Following an investigation that began over a year ago, Johns Hopkins University in Baltimore agreed on Monday to pay a $190 million settlement to women whose gynecologist, a doctor in the university’s medical system, secretly taped their exams.
The allegations, which were leveled in a class-action lawsuit, center around Dr. Nikita A. Levy, who had been practicing with Johns Hopkins Community Medicine since 1988. Over the course of several years, Levy had reportedly been using cameras concealed in pens and key fobs to record the pelvic exams he performed on female patients. Other accusations include “an excessive number of unnecessary pelvic exams,” “inappropriate physical contact,” verbal abuse, and conducting exams without another medical professional present in the room.
Levy’s activities came to light in early 2013 when a female colleague discovered one of the pen cameras. Police then conducted a search of the doctor’s home and found over 1,200 video clips and images contained on 10 hard drives. Levy was never formally charged with a crime but was terminated in February 2013 and committed suicide two weeks later, leaving an apology letter to his wife.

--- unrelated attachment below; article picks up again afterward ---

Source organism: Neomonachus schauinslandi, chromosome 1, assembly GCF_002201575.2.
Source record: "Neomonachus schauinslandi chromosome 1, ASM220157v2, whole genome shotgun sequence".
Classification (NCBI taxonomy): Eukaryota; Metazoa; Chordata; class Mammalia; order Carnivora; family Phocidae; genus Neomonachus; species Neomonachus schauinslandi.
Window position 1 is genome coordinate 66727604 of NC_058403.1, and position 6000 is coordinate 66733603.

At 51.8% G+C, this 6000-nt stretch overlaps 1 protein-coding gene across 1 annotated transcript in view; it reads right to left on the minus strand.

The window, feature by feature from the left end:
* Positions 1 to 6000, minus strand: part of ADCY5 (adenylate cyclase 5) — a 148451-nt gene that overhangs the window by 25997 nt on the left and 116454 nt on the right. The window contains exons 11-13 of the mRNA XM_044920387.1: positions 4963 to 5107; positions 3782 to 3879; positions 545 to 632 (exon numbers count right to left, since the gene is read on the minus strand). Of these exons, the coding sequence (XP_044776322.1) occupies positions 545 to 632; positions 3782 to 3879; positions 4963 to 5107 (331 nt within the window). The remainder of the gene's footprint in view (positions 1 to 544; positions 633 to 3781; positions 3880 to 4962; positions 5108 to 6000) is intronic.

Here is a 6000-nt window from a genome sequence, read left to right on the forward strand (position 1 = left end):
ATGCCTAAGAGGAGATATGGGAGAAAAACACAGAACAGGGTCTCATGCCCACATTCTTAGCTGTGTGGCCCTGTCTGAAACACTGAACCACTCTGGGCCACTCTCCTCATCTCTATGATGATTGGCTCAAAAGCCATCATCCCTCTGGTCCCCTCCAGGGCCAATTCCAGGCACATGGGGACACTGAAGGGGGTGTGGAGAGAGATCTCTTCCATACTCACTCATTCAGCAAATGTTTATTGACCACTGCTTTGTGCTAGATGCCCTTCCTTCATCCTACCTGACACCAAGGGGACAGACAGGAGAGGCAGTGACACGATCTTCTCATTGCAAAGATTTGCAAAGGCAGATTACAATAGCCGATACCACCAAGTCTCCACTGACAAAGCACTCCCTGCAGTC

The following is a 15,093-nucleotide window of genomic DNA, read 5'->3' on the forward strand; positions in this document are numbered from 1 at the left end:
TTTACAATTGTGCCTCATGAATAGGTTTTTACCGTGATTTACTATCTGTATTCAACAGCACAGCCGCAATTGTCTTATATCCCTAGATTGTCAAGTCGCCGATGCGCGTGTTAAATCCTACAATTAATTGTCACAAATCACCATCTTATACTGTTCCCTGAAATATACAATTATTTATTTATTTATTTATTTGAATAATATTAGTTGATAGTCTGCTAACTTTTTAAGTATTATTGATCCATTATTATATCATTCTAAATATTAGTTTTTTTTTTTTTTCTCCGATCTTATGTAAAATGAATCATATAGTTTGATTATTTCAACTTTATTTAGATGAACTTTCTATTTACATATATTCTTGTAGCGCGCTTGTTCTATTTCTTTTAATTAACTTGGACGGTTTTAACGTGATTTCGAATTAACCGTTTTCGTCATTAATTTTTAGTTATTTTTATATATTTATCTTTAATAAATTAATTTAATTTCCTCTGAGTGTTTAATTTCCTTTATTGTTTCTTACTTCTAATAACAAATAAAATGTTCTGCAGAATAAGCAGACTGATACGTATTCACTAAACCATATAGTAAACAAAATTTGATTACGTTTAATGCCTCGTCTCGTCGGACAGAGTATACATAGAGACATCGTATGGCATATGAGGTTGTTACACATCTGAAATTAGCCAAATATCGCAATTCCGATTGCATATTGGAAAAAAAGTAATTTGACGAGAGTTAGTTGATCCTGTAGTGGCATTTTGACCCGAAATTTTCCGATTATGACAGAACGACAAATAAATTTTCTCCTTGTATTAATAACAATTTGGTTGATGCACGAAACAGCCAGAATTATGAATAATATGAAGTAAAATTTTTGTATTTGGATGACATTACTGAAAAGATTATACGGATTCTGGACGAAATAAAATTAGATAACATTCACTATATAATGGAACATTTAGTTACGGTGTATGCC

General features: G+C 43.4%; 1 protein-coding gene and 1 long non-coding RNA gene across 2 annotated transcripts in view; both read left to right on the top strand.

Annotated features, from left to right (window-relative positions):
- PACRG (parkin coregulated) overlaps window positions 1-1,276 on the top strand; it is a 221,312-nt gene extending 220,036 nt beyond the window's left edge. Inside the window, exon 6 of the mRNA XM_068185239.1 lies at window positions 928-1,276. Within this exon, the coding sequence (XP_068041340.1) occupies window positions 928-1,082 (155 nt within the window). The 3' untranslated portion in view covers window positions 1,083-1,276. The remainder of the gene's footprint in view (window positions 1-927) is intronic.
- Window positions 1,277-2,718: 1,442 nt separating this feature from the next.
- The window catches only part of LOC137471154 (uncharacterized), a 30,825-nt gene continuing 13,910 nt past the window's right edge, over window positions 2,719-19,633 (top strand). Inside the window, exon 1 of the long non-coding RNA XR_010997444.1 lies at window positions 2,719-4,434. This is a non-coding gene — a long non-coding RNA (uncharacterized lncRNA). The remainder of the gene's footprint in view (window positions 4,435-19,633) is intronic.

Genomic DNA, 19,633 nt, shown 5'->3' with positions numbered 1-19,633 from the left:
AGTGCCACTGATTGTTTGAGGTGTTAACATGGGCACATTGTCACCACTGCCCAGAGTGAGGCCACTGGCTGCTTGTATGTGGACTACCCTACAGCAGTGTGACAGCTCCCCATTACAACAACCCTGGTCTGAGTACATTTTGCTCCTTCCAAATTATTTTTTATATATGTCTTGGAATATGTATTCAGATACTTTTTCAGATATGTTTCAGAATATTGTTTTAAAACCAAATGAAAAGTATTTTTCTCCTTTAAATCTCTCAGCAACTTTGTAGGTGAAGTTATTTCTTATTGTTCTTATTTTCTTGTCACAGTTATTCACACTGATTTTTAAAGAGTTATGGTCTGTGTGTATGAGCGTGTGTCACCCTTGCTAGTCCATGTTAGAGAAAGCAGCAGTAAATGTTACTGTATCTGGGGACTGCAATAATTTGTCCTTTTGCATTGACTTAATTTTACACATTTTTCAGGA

Police continued to investigate after Levy’s death, concluding that he had acted on his own and did not share the video or images with others. None of the patients who were recorded were determined to be underage. The Baltimore Sun notes that the university estimates there could be more than 12,500 potential victims over Levy’s nearly 25-year career. About 8,000 are part of the class-action suit.
"When learning of Dr. Levy's behavior, our clients were extremely distraught,” plaintiffs’ attorneys Jonathan Schochor and Howard Janet said in a statement Monday. “They felt a great breach of faith and trust. They felt betrayed. Now, with this proposed settlement, we can begin the process of healing our community."
Eight law firms are involved with the case and the settlement will receive final approval after a “fairness hearing,” during which the plaintiffs can speak. Should it receive the final approval, the settlement will be among the biggest ever awarded for sexual misconduct by a physician.